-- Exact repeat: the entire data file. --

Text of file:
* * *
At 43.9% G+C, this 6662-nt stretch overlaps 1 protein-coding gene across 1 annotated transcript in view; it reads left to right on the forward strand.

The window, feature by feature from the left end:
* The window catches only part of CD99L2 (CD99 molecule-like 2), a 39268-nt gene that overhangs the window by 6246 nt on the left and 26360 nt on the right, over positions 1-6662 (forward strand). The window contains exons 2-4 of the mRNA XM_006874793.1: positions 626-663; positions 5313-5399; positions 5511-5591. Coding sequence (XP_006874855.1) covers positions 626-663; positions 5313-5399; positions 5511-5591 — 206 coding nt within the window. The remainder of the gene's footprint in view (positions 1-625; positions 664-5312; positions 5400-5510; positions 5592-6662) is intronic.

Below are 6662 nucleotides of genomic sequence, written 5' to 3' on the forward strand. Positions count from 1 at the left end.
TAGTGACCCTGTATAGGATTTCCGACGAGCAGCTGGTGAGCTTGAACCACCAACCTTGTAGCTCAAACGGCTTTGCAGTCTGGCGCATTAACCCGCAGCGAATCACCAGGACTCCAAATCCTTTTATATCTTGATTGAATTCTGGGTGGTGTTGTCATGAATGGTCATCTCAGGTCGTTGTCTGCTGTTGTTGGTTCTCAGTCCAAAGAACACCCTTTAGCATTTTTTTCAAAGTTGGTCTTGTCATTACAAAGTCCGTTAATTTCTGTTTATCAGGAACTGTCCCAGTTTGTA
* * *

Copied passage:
At 43.9% G+C, this 6662-nt stretch overlaps 1 protein-coding gene across 1 annotated transcript in view; it reads left to right on the forward strand.

The window, feature by feature from the left end:
* The window catches only part of CD99L2 (CD99 molecule-like 2), a 39268-nt gene that overhangs the window by 6246 nt on the left and 26360 nt on the right, over positions 1-6662 (forward strand). The window contains exons 2-4 of the mRNA XM_006874793.1: positions 626-663; positions 5313-5399; positions 5511-5591. Coding sequence (XP_006874855.1) covers positions 626-663; positions 5313-5399; positions 5511-5591 — 206 coding nt within the window. The remainder of the gene's footprint in view (positions 1-625; positions 664-5312; positions 5400-5510; positions 5592-6662) is intronic.

Below are 6662 nucleotides of genomic sequence, written 5' to 3' on the forward strand. Positions count from 1 at the left end.
TAGTGACCCTGTATAGGATTTCCGACGAGCAGCTGGTGAGCTTGAACCACCAACCTTGTAGCTCAAACGGCTTTGCAGTCTGGCGCATTAACCCGCAGCGAATCACCAGGACTCCAAATCCTTTTATATCTTGATTGAATTCTGGGTGGTGTTGTCATGAATGGTCATCTCAGGTCGTTGTCTGCTGTTGTTGGTTCTCAGTCCAAAGAACACCCTTTAGCATTTTTTTCAAAGTTGGTCTTGTCATTACAAAGTCCGTTAATTTCTGTTTATCAGGAACTGTCCCAGTTTGTA